Abby Wambach

A forward who was the all-time leading goalscorer in women’s international soccer, and starred for the U.S. women’s national team in four World Cups and two Olympic Games.

Wambach played 255 full internationals for the United States between 2001 and 2015. In those games, she scored 184 goals, putting her 26 ahead of the previous international and U.S. national team scoring leader, Mia Hamm. Possibly her two most famous goals both came in overtime against Brazil, the game-winner in the 2004 Olympic final, and the stoppage-time equalizer in a 2011 World Cup quarterfinal that the United States eventually won. She also scored goals in the semifinals and final of the 2011 Women’s World Cup.

Wambach played in four Women’s World Cups, 2003, 2007, 2011 and 2015, winning that title on her final try. She won gold medals in both Olympics in which she played, 2004 and 2012 (she missed the 2008 Olympics due to injury). She played 19 games in those four World Cups, scoring 14 goals, and 11 games in her two Olympics, scoring nine goals. Although she was no longer an automatic starter in 2015, she did play in all seven of the United States’ games in that World Cup, starting three of them and scoring one goal.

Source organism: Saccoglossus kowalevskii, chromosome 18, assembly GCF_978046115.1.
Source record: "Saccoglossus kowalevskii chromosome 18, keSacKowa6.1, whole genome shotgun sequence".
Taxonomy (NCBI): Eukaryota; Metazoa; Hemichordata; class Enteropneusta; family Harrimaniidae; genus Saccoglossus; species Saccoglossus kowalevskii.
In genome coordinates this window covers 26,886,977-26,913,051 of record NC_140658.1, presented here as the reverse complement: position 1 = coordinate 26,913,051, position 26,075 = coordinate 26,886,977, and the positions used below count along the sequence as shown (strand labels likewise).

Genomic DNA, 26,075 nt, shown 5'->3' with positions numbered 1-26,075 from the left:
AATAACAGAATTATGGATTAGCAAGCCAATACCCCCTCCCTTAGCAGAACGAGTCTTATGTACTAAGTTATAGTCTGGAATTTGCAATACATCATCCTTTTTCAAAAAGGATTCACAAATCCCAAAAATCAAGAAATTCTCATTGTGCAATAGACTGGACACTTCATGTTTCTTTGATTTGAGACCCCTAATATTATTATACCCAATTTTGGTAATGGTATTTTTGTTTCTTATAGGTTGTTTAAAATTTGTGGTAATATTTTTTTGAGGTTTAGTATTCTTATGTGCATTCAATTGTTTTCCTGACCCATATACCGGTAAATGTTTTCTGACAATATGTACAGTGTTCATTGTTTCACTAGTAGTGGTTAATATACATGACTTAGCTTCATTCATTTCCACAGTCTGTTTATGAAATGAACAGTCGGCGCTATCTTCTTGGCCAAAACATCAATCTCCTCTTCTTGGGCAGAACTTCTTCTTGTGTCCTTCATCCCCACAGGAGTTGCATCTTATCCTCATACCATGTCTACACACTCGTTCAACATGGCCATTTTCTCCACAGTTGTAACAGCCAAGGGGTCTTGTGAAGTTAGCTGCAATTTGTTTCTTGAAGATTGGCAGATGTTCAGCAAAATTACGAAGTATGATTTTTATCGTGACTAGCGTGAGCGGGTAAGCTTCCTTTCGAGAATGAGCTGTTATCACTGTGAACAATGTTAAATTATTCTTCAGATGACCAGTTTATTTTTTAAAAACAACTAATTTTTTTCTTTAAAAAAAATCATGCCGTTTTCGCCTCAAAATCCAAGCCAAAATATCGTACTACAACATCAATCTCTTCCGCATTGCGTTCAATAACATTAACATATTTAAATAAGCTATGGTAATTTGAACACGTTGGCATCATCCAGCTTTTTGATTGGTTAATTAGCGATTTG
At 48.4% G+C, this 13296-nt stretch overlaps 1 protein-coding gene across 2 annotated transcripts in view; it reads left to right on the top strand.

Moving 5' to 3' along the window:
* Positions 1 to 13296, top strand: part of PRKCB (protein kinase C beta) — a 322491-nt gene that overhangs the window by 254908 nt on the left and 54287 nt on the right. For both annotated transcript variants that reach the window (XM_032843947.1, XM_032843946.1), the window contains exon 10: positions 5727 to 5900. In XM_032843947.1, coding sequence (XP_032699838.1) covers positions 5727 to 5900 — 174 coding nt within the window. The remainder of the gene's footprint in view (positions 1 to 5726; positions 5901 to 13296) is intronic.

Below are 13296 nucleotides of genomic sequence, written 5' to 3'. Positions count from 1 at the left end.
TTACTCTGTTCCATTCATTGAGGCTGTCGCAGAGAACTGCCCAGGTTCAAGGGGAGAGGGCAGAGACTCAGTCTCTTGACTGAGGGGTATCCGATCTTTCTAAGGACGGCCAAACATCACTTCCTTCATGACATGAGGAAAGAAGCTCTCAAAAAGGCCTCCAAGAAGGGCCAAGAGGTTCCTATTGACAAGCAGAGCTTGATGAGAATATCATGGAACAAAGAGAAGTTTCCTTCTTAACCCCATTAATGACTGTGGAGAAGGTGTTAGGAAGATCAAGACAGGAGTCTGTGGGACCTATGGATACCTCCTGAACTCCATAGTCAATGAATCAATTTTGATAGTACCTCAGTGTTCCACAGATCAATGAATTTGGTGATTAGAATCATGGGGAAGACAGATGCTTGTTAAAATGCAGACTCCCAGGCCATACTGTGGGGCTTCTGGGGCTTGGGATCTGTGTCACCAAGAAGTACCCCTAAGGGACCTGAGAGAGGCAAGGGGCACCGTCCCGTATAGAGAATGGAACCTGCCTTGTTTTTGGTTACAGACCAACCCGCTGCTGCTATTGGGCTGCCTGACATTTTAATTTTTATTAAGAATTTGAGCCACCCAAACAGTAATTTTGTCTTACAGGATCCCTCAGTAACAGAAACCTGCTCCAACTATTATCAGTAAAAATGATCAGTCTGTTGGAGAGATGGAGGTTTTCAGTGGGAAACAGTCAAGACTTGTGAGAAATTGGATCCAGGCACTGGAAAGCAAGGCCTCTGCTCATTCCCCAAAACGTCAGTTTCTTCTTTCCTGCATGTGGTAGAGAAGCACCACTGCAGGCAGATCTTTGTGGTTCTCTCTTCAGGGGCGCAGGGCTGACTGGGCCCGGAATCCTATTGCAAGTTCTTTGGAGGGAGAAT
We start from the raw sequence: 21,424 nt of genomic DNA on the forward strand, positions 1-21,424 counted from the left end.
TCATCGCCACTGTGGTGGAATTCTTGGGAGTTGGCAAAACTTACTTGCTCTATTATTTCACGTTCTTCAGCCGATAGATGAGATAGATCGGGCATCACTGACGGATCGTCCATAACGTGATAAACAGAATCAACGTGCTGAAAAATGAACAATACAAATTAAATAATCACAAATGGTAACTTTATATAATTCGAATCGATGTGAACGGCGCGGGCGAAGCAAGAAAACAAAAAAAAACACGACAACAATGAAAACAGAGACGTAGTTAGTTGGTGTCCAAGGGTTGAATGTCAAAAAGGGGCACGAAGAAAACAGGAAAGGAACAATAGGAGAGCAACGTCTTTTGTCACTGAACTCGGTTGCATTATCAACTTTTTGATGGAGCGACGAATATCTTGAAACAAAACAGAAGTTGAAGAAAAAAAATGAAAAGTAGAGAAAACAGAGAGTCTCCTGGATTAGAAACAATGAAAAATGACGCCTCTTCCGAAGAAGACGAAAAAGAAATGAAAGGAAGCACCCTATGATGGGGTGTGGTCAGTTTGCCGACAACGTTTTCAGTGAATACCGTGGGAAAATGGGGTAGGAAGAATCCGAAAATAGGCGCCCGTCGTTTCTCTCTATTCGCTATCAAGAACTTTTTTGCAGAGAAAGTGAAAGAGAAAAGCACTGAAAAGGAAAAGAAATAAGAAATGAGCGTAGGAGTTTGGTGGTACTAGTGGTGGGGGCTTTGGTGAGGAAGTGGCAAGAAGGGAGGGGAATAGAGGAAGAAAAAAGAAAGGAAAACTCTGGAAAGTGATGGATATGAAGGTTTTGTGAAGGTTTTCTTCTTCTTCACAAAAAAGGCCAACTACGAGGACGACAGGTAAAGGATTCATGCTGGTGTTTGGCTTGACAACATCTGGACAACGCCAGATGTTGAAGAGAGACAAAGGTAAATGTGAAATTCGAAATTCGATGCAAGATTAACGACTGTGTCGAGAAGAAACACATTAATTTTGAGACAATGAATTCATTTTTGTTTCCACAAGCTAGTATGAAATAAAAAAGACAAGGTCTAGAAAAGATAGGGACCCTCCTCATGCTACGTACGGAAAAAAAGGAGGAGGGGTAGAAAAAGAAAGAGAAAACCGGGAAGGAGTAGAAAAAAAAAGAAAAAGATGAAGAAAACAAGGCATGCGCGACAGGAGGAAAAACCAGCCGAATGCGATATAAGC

At 5-foot-11, Wambach was very often a target forward. Both of her most famous goals came on headers, after a corner kick by Kristine Lilly in 2004 and after a 40-yard diagonal cross from Megan Rapinoe in 2011.

Wambach’s off-the-field honors included being named the USSF Women’s Athlete of the Year six times, in 2003, 2004, 2007, 2010, 2011 and 2012, and the FIFA World Women’s Player of the Year in 2012. In 2013, she was named to the U.S. women’s national team all-time Best XI chosen by the USSF. She was chosen to the post-tournament all-star team at the 2011 Women’s World Cup.

Wambach was the first major international star developed by the Women’s United Soccer Association, in which she played in 2002 and 2003, both seasons for Washington Freedom. She later played in all three seasons of WPS, for Washington and magicJack, and the first two seasons of the NWSL, for Western New York Flash. She was named those leagues’ post-season all-star teams three times, in the WUSA in 2003, in WPS in 2010 and in the NWSL in 2013, and won the 2003 WUSA title with Washington.

Inducted in 2019.

Facebooktwittermail